When approaching retirement, there are many things to consider: your health and future income, as well as ambitions for exploring the world, or even studying for a degree. Nowadays, it is quite commonplace for people to continue working well into their 70’s, either part or full time, as freelancers or in employment, or as volunteers.
Older people have both experience and a wide range of skills, which are invaluable to business and championing their communities: saving the local pub or becoming a councillor. So, planning the future demands careful thought.
Downsizing may be on the agenda. However, with young people remaining at home for longer, multi-generational living is proving a more attractive option. There is a growing trend for retirees to focus on a ‘lifetime home’; either retaining the family property, remodelling or extending to create appropriate accommodation for them as they age, or moving to a property which can be adapted.
You may have a child with special needs, who can never be fully independent, or be responsible for an elderly relative, so including space for everyone simplifies day to day care. It makes sense to combine resources; in some circumstances the best solution may be to relocate to the older person’s home, whilst letting instead of selling your own property.
So, start a conversation with family, debating the issues, agreeing priorities as well as medium-term commitments; separate entrances, as well as bathrooms and kitchens, ensures everyone has their independence – and privacy. A good architect can interpret your requirements, coming up with creative energy efficient design solutions to meet existing and future needs, advising on whether the best option would be staying or a move.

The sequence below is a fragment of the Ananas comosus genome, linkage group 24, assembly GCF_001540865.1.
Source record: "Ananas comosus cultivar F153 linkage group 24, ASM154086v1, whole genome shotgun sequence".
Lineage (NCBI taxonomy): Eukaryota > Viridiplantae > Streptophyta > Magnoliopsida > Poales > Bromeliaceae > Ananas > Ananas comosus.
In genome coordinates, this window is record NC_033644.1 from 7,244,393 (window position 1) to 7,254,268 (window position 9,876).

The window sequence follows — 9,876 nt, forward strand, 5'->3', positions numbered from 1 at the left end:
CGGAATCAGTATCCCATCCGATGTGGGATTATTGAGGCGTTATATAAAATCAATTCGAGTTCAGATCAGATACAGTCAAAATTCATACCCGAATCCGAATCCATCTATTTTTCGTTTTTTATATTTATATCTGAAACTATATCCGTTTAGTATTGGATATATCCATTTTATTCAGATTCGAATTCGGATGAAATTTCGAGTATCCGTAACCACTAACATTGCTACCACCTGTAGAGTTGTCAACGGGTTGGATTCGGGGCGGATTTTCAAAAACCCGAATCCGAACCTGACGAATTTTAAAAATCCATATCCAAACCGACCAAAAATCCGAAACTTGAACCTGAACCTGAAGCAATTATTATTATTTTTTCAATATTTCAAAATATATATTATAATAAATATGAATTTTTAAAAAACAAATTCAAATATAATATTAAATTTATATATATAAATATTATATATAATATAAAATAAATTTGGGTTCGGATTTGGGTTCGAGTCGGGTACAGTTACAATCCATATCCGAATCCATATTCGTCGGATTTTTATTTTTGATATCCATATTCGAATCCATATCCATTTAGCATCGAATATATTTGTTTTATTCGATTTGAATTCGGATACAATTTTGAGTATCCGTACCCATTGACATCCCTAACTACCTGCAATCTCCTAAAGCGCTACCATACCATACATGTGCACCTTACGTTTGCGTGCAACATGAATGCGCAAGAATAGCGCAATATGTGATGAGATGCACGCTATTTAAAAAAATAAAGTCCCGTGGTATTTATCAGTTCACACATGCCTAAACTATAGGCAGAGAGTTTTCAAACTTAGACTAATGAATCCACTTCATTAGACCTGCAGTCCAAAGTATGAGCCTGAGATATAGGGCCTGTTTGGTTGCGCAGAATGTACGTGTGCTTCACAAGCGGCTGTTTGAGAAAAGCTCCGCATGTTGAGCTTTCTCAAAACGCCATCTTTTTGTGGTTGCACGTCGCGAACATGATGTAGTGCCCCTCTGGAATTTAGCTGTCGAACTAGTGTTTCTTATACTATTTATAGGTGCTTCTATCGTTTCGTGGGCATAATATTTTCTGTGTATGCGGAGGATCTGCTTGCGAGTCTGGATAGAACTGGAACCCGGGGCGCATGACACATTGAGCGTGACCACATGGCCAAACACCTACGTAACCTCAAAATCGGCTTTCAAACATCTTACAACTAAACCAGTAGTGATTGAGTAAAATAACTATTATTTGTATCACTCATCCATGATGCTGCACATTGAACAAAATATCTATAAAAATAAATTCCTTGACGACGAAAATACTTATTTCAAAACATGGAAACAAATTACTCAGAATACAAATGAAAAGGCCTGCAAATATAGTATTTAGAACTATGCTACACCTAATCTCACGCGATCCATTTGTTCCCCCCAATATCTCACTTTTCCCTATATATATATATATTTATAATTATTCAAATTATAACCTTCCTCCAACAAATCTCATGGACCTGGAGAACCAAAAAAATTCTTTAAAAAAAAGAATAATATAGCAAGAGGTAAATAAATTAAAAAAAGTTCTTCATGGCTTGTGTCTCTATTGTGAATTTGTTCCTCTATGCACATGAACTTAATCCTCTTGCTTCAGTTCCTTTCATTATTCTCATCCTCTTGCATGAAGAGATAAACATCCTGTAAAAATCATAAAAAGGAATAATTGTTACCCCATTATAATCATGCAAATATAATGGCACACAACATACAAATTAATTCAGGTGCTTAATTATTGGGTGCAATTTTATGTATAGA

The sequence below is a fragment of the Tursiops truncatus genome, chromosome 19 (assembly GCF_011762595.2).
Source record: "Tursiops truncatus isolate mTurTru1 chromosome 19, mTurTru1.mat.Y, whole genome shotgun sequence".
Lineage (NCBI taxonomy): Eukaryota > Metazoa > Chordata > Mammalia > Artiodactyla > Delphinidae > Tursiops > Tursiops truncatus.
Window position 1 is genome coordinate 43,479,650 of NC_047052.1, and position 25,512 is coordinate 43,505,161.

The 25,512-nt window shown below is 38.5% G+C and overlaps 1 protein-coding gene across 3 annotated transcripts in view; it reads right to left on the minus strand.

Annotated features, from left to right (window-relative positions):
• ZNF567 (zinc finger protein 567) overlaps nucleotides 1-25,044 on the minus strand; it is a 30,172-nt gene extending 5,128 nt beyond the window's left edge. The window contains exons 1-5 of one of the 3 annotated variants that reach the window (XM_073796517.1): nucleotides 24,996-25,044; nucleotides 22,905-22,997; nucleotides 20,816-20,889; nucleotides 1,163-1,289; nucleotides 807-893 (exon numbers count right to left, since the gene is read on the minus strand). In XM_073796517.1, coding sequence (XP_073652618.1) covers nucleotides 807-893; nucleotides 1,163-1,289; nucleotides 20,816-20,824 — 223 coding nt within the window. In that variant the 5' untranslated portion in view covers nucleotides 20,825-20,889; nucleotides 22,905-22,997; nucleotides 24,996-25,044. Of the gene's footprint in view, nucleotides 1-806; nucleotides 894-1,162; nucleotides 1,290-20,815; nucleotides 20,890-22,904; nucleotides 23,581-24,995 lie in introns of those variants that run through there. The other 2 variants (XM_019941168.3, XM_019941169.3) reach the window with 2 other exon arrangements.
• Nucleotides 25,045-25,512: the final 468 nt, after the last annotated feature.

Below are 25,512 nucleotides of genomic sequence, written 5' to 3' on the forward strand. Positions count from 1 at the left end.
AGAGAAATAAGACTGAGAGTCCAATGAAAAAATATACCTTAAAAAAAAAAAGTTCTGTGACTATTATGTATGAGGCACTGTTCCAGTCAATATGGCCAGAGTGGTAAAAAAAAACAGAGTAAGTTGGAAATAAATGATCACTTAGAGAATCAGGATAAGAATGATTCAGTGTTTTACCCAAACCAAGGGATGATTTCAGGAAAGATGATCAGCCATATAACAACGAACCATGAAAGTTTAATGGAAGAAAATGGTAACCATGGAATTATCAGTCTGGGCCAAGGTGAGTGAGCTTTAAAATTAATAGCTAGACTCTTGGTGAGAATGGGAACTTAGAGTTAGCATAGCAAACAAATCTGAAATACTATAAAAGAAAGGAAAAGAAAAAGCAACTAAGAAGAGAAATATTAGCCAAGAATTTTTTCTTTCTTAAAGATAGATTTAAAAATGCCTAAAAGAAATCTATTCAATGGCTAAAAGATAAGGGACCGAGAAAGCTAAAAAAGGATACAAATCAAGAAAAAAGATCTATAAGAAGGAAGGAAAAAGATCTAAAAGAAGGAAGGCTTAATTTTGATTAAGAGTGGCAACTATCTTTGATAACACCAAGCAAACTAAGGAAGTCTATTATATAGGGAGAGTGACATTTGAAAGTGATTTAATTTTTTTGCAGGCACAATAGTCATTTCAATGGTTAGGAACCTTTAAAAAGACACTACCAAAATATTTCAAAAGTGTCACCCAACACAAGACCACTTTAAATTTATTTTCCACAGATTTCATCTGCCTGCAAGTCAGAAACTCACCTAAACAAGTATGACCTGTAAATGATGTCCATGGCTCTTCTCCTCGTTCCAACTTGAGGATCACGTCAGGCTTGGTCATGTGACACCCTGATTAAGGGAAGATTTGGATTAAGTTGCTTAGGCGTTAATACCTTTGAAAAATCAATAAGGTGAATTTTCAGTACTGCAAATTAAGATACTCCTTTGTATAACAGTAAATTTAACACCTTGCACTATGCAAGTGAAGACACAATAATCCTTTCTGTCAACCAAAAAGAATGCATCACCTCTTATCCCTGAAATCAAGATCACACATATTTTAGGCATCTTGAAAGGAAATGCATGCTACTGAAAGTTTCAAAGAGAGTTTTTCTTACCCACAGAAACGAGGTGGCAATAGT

Once agreement is reached, the architect can negotiate the Planning process through the local authority, and help choosing the right builder, setting a timetable and budget, allowing for contingencies.
However, in the event of a decision to move, and your existing property is on a large plot, it is worth checking whether it has development potential. It is increasingly commonplace for a site to be divided, creating space for another property to be built, or even for the existing property to be demolished and replaced with a number of homes. Any development could have significant impact on the property’s valuation and a good estate agent (or architect) should advise on maximising that value to your benefit. If in doubt, ask your council Planning department for clarity.
Giving yourself time to plan these major changes and the inevitable impact on future income and lifestyle is essential.
For example, are you eligible to borrow to fund changes to a property, rather than use savings or capital raised through the sale of assets? Would multi-generational living affect household and personal insurance? Would it be cost-effective to share car usage across the age range? How can you prepare for any future elderly care needs?
These, and other issues, can be shared with our experts at Premier Equity Release, who can offer confidential guidance on how to manage your finances, optimising income for an enjoyable extended retirement.